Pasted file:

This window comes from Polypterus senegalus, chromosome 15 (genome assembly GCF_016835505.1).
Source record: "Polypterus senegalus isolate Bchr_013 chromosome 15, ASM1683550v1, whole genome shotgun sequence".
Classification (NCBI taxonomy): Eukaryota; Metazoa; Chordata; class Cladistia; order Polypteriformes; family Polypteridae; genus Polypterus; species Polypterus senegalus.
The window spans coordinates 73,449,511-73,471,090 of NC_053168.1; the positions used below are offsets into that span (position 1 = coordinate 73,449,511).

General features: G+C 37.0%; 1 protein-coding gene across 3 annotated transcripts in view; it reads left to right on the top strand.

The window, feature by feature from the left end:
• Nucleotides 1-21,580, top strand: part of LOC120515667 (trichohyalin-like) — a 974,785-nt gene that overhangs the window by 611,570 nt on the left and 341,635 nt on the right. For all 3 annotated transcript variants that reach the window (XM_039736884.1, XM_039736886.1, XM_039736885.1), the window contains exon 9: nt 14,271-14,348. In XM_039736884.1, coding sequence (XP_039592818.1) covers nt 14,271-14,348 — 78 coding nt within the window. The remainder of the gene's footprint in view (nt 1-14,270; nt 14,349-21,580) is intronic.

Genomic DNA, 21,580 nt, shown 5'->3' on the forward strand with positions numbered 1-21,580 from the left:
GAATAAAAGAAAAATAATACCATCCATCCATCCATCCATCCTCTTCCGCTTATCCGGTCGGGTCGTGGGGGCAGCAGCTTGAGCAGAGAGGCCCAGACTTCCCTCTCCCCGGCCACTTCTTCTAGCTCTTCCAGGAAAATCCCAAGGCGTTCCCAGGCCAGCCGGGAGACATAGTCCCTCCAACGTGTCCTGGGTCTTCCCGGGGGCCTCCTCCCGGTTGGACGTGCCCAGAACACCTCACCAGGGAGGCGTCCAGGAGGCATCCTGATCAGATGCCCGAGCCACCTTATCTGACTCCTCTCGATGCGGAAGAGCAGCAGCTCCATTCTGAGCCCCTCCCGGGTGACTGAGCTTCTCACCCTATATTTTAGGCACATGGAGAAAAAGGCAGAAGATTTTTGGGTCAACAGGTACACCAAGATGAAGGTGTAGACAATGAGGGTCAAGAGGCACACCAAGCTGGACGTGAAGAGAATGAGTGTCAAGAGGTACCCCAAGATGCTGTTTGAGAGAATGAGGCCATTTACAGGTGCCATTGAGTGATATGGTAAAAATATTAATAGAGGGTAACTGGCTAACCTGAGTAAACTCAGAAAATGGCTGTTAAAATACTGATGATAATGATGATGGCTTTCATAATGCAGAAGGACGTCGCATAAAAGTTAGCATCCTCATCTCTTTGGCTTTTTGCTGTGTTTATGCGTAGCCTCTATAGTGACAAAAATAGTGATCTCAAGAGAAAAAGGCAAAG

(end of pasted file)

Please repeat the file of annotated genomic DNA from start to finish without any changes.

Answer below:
This window comes from Polypterus senegalus, chromosome 15 (genome assembly GCF_016835505.1).
Source record: "Polypterus senegalus isolate Bchr_013 chromosome 15, ASM1683550v1, whole genome shotgun sequence".
Classification (NCBI taxonomy): Eukaryota; Metazoa; Chordata; class Cladistia; order Polypteriformes; family Polypteridae; genus Polypterus; species Polypterus senegalus.
The window spans coordinates 73,449,511-73,471,090 of NC_053168.1; the positions used below are offsets into that span (position 1 = coordinate 73,449,511).

General features: G+C 37.0%; 1 protein-coding gene across 3 annotated transcripts in view; it reads left to right on the top strand.

The window, feature by feature from the left end:
• Nucleotides 1-21,580, top strand: part of LOC120515667 (trichohyalin-like) — a 974,785-nt gene that overhangs the window by 611,570 nt on the left and 341,635 nt on the right. For all 3 annotated transcript variants that reach the window (XM_039736884.1, XM_039736886.1, XM_039736885.1), the window contains exon 9: nt 14,271-14,348. In XM_039736884.1, coding sequence (XP_039592818.1) covers nt 14,271-14,348 — 78 coding nt within the window. The remainder of the gene's footprint in view (nt 1-14,270; nt 14,349-21,580) is intronic.

Genomic DNA, 21,580 nt, shown 5'->3' on the forward strand with positions numbered 1-21,580 from the left:
GAATAAAAGAAAAATAATACCATCCATCCATCCATCCATCCTCTTCCGCTTATCCGGTCGGGTCGTGGGGGCAGCAGCTTGAGCAGAGAGGCCCAGACTTCCCTCTCCCCGGCCACTTCTTCTAGCTCTTCCAGGAAAATCCCAAGGCGTTCCCAGGCCAGCCGGGAGACATAGTCCCTCCAACGTGTCCTGGGTCTTCCCGGGGGCCTCCTCCCGGTTGGACGTGCCCAGAACACCTCACCAGGGAGGCGTCCAGGAGGCATCCTGATCAGATGCCCGAGCCACCTTATCTGACTCCTCTCGATGCGGAAGAGCAGCAGCTCCATTCTGAGCCCCTCCCGGGTGACTGAGCTTCTCACCCTATATTTTAGGCACATGGAGAAAAAGGCAGAAGATTTTTGGGTCAACAGGTACACCAAGATGAAGGTGTAGACAATGAGGGTCAAGAGGCACACCAAGCTGGACGTGAAGAGAATGAGTGTCAAGAGGTACCCCAAGATGCTGTTTGAGAGAATGAGGCCATTTACAGGTGCCATTGAGTGATATGGTAAAAATATTAATAGAGGGTAACTGGCTAACCTGAGTAAACTCAGAAAATGGCTGTTAAAATACTGATGATAATGATGATGGCTTTCATAATGCAGAAGGACGTCGCATAAAAGTTAGCATCCTCATCTCTTTGGCTTTTTGCTGTGTTTATGCGTAGCCTCTATAGTGACAAAAATAGTGATCTCAAGAGAAAAAGGCAAAG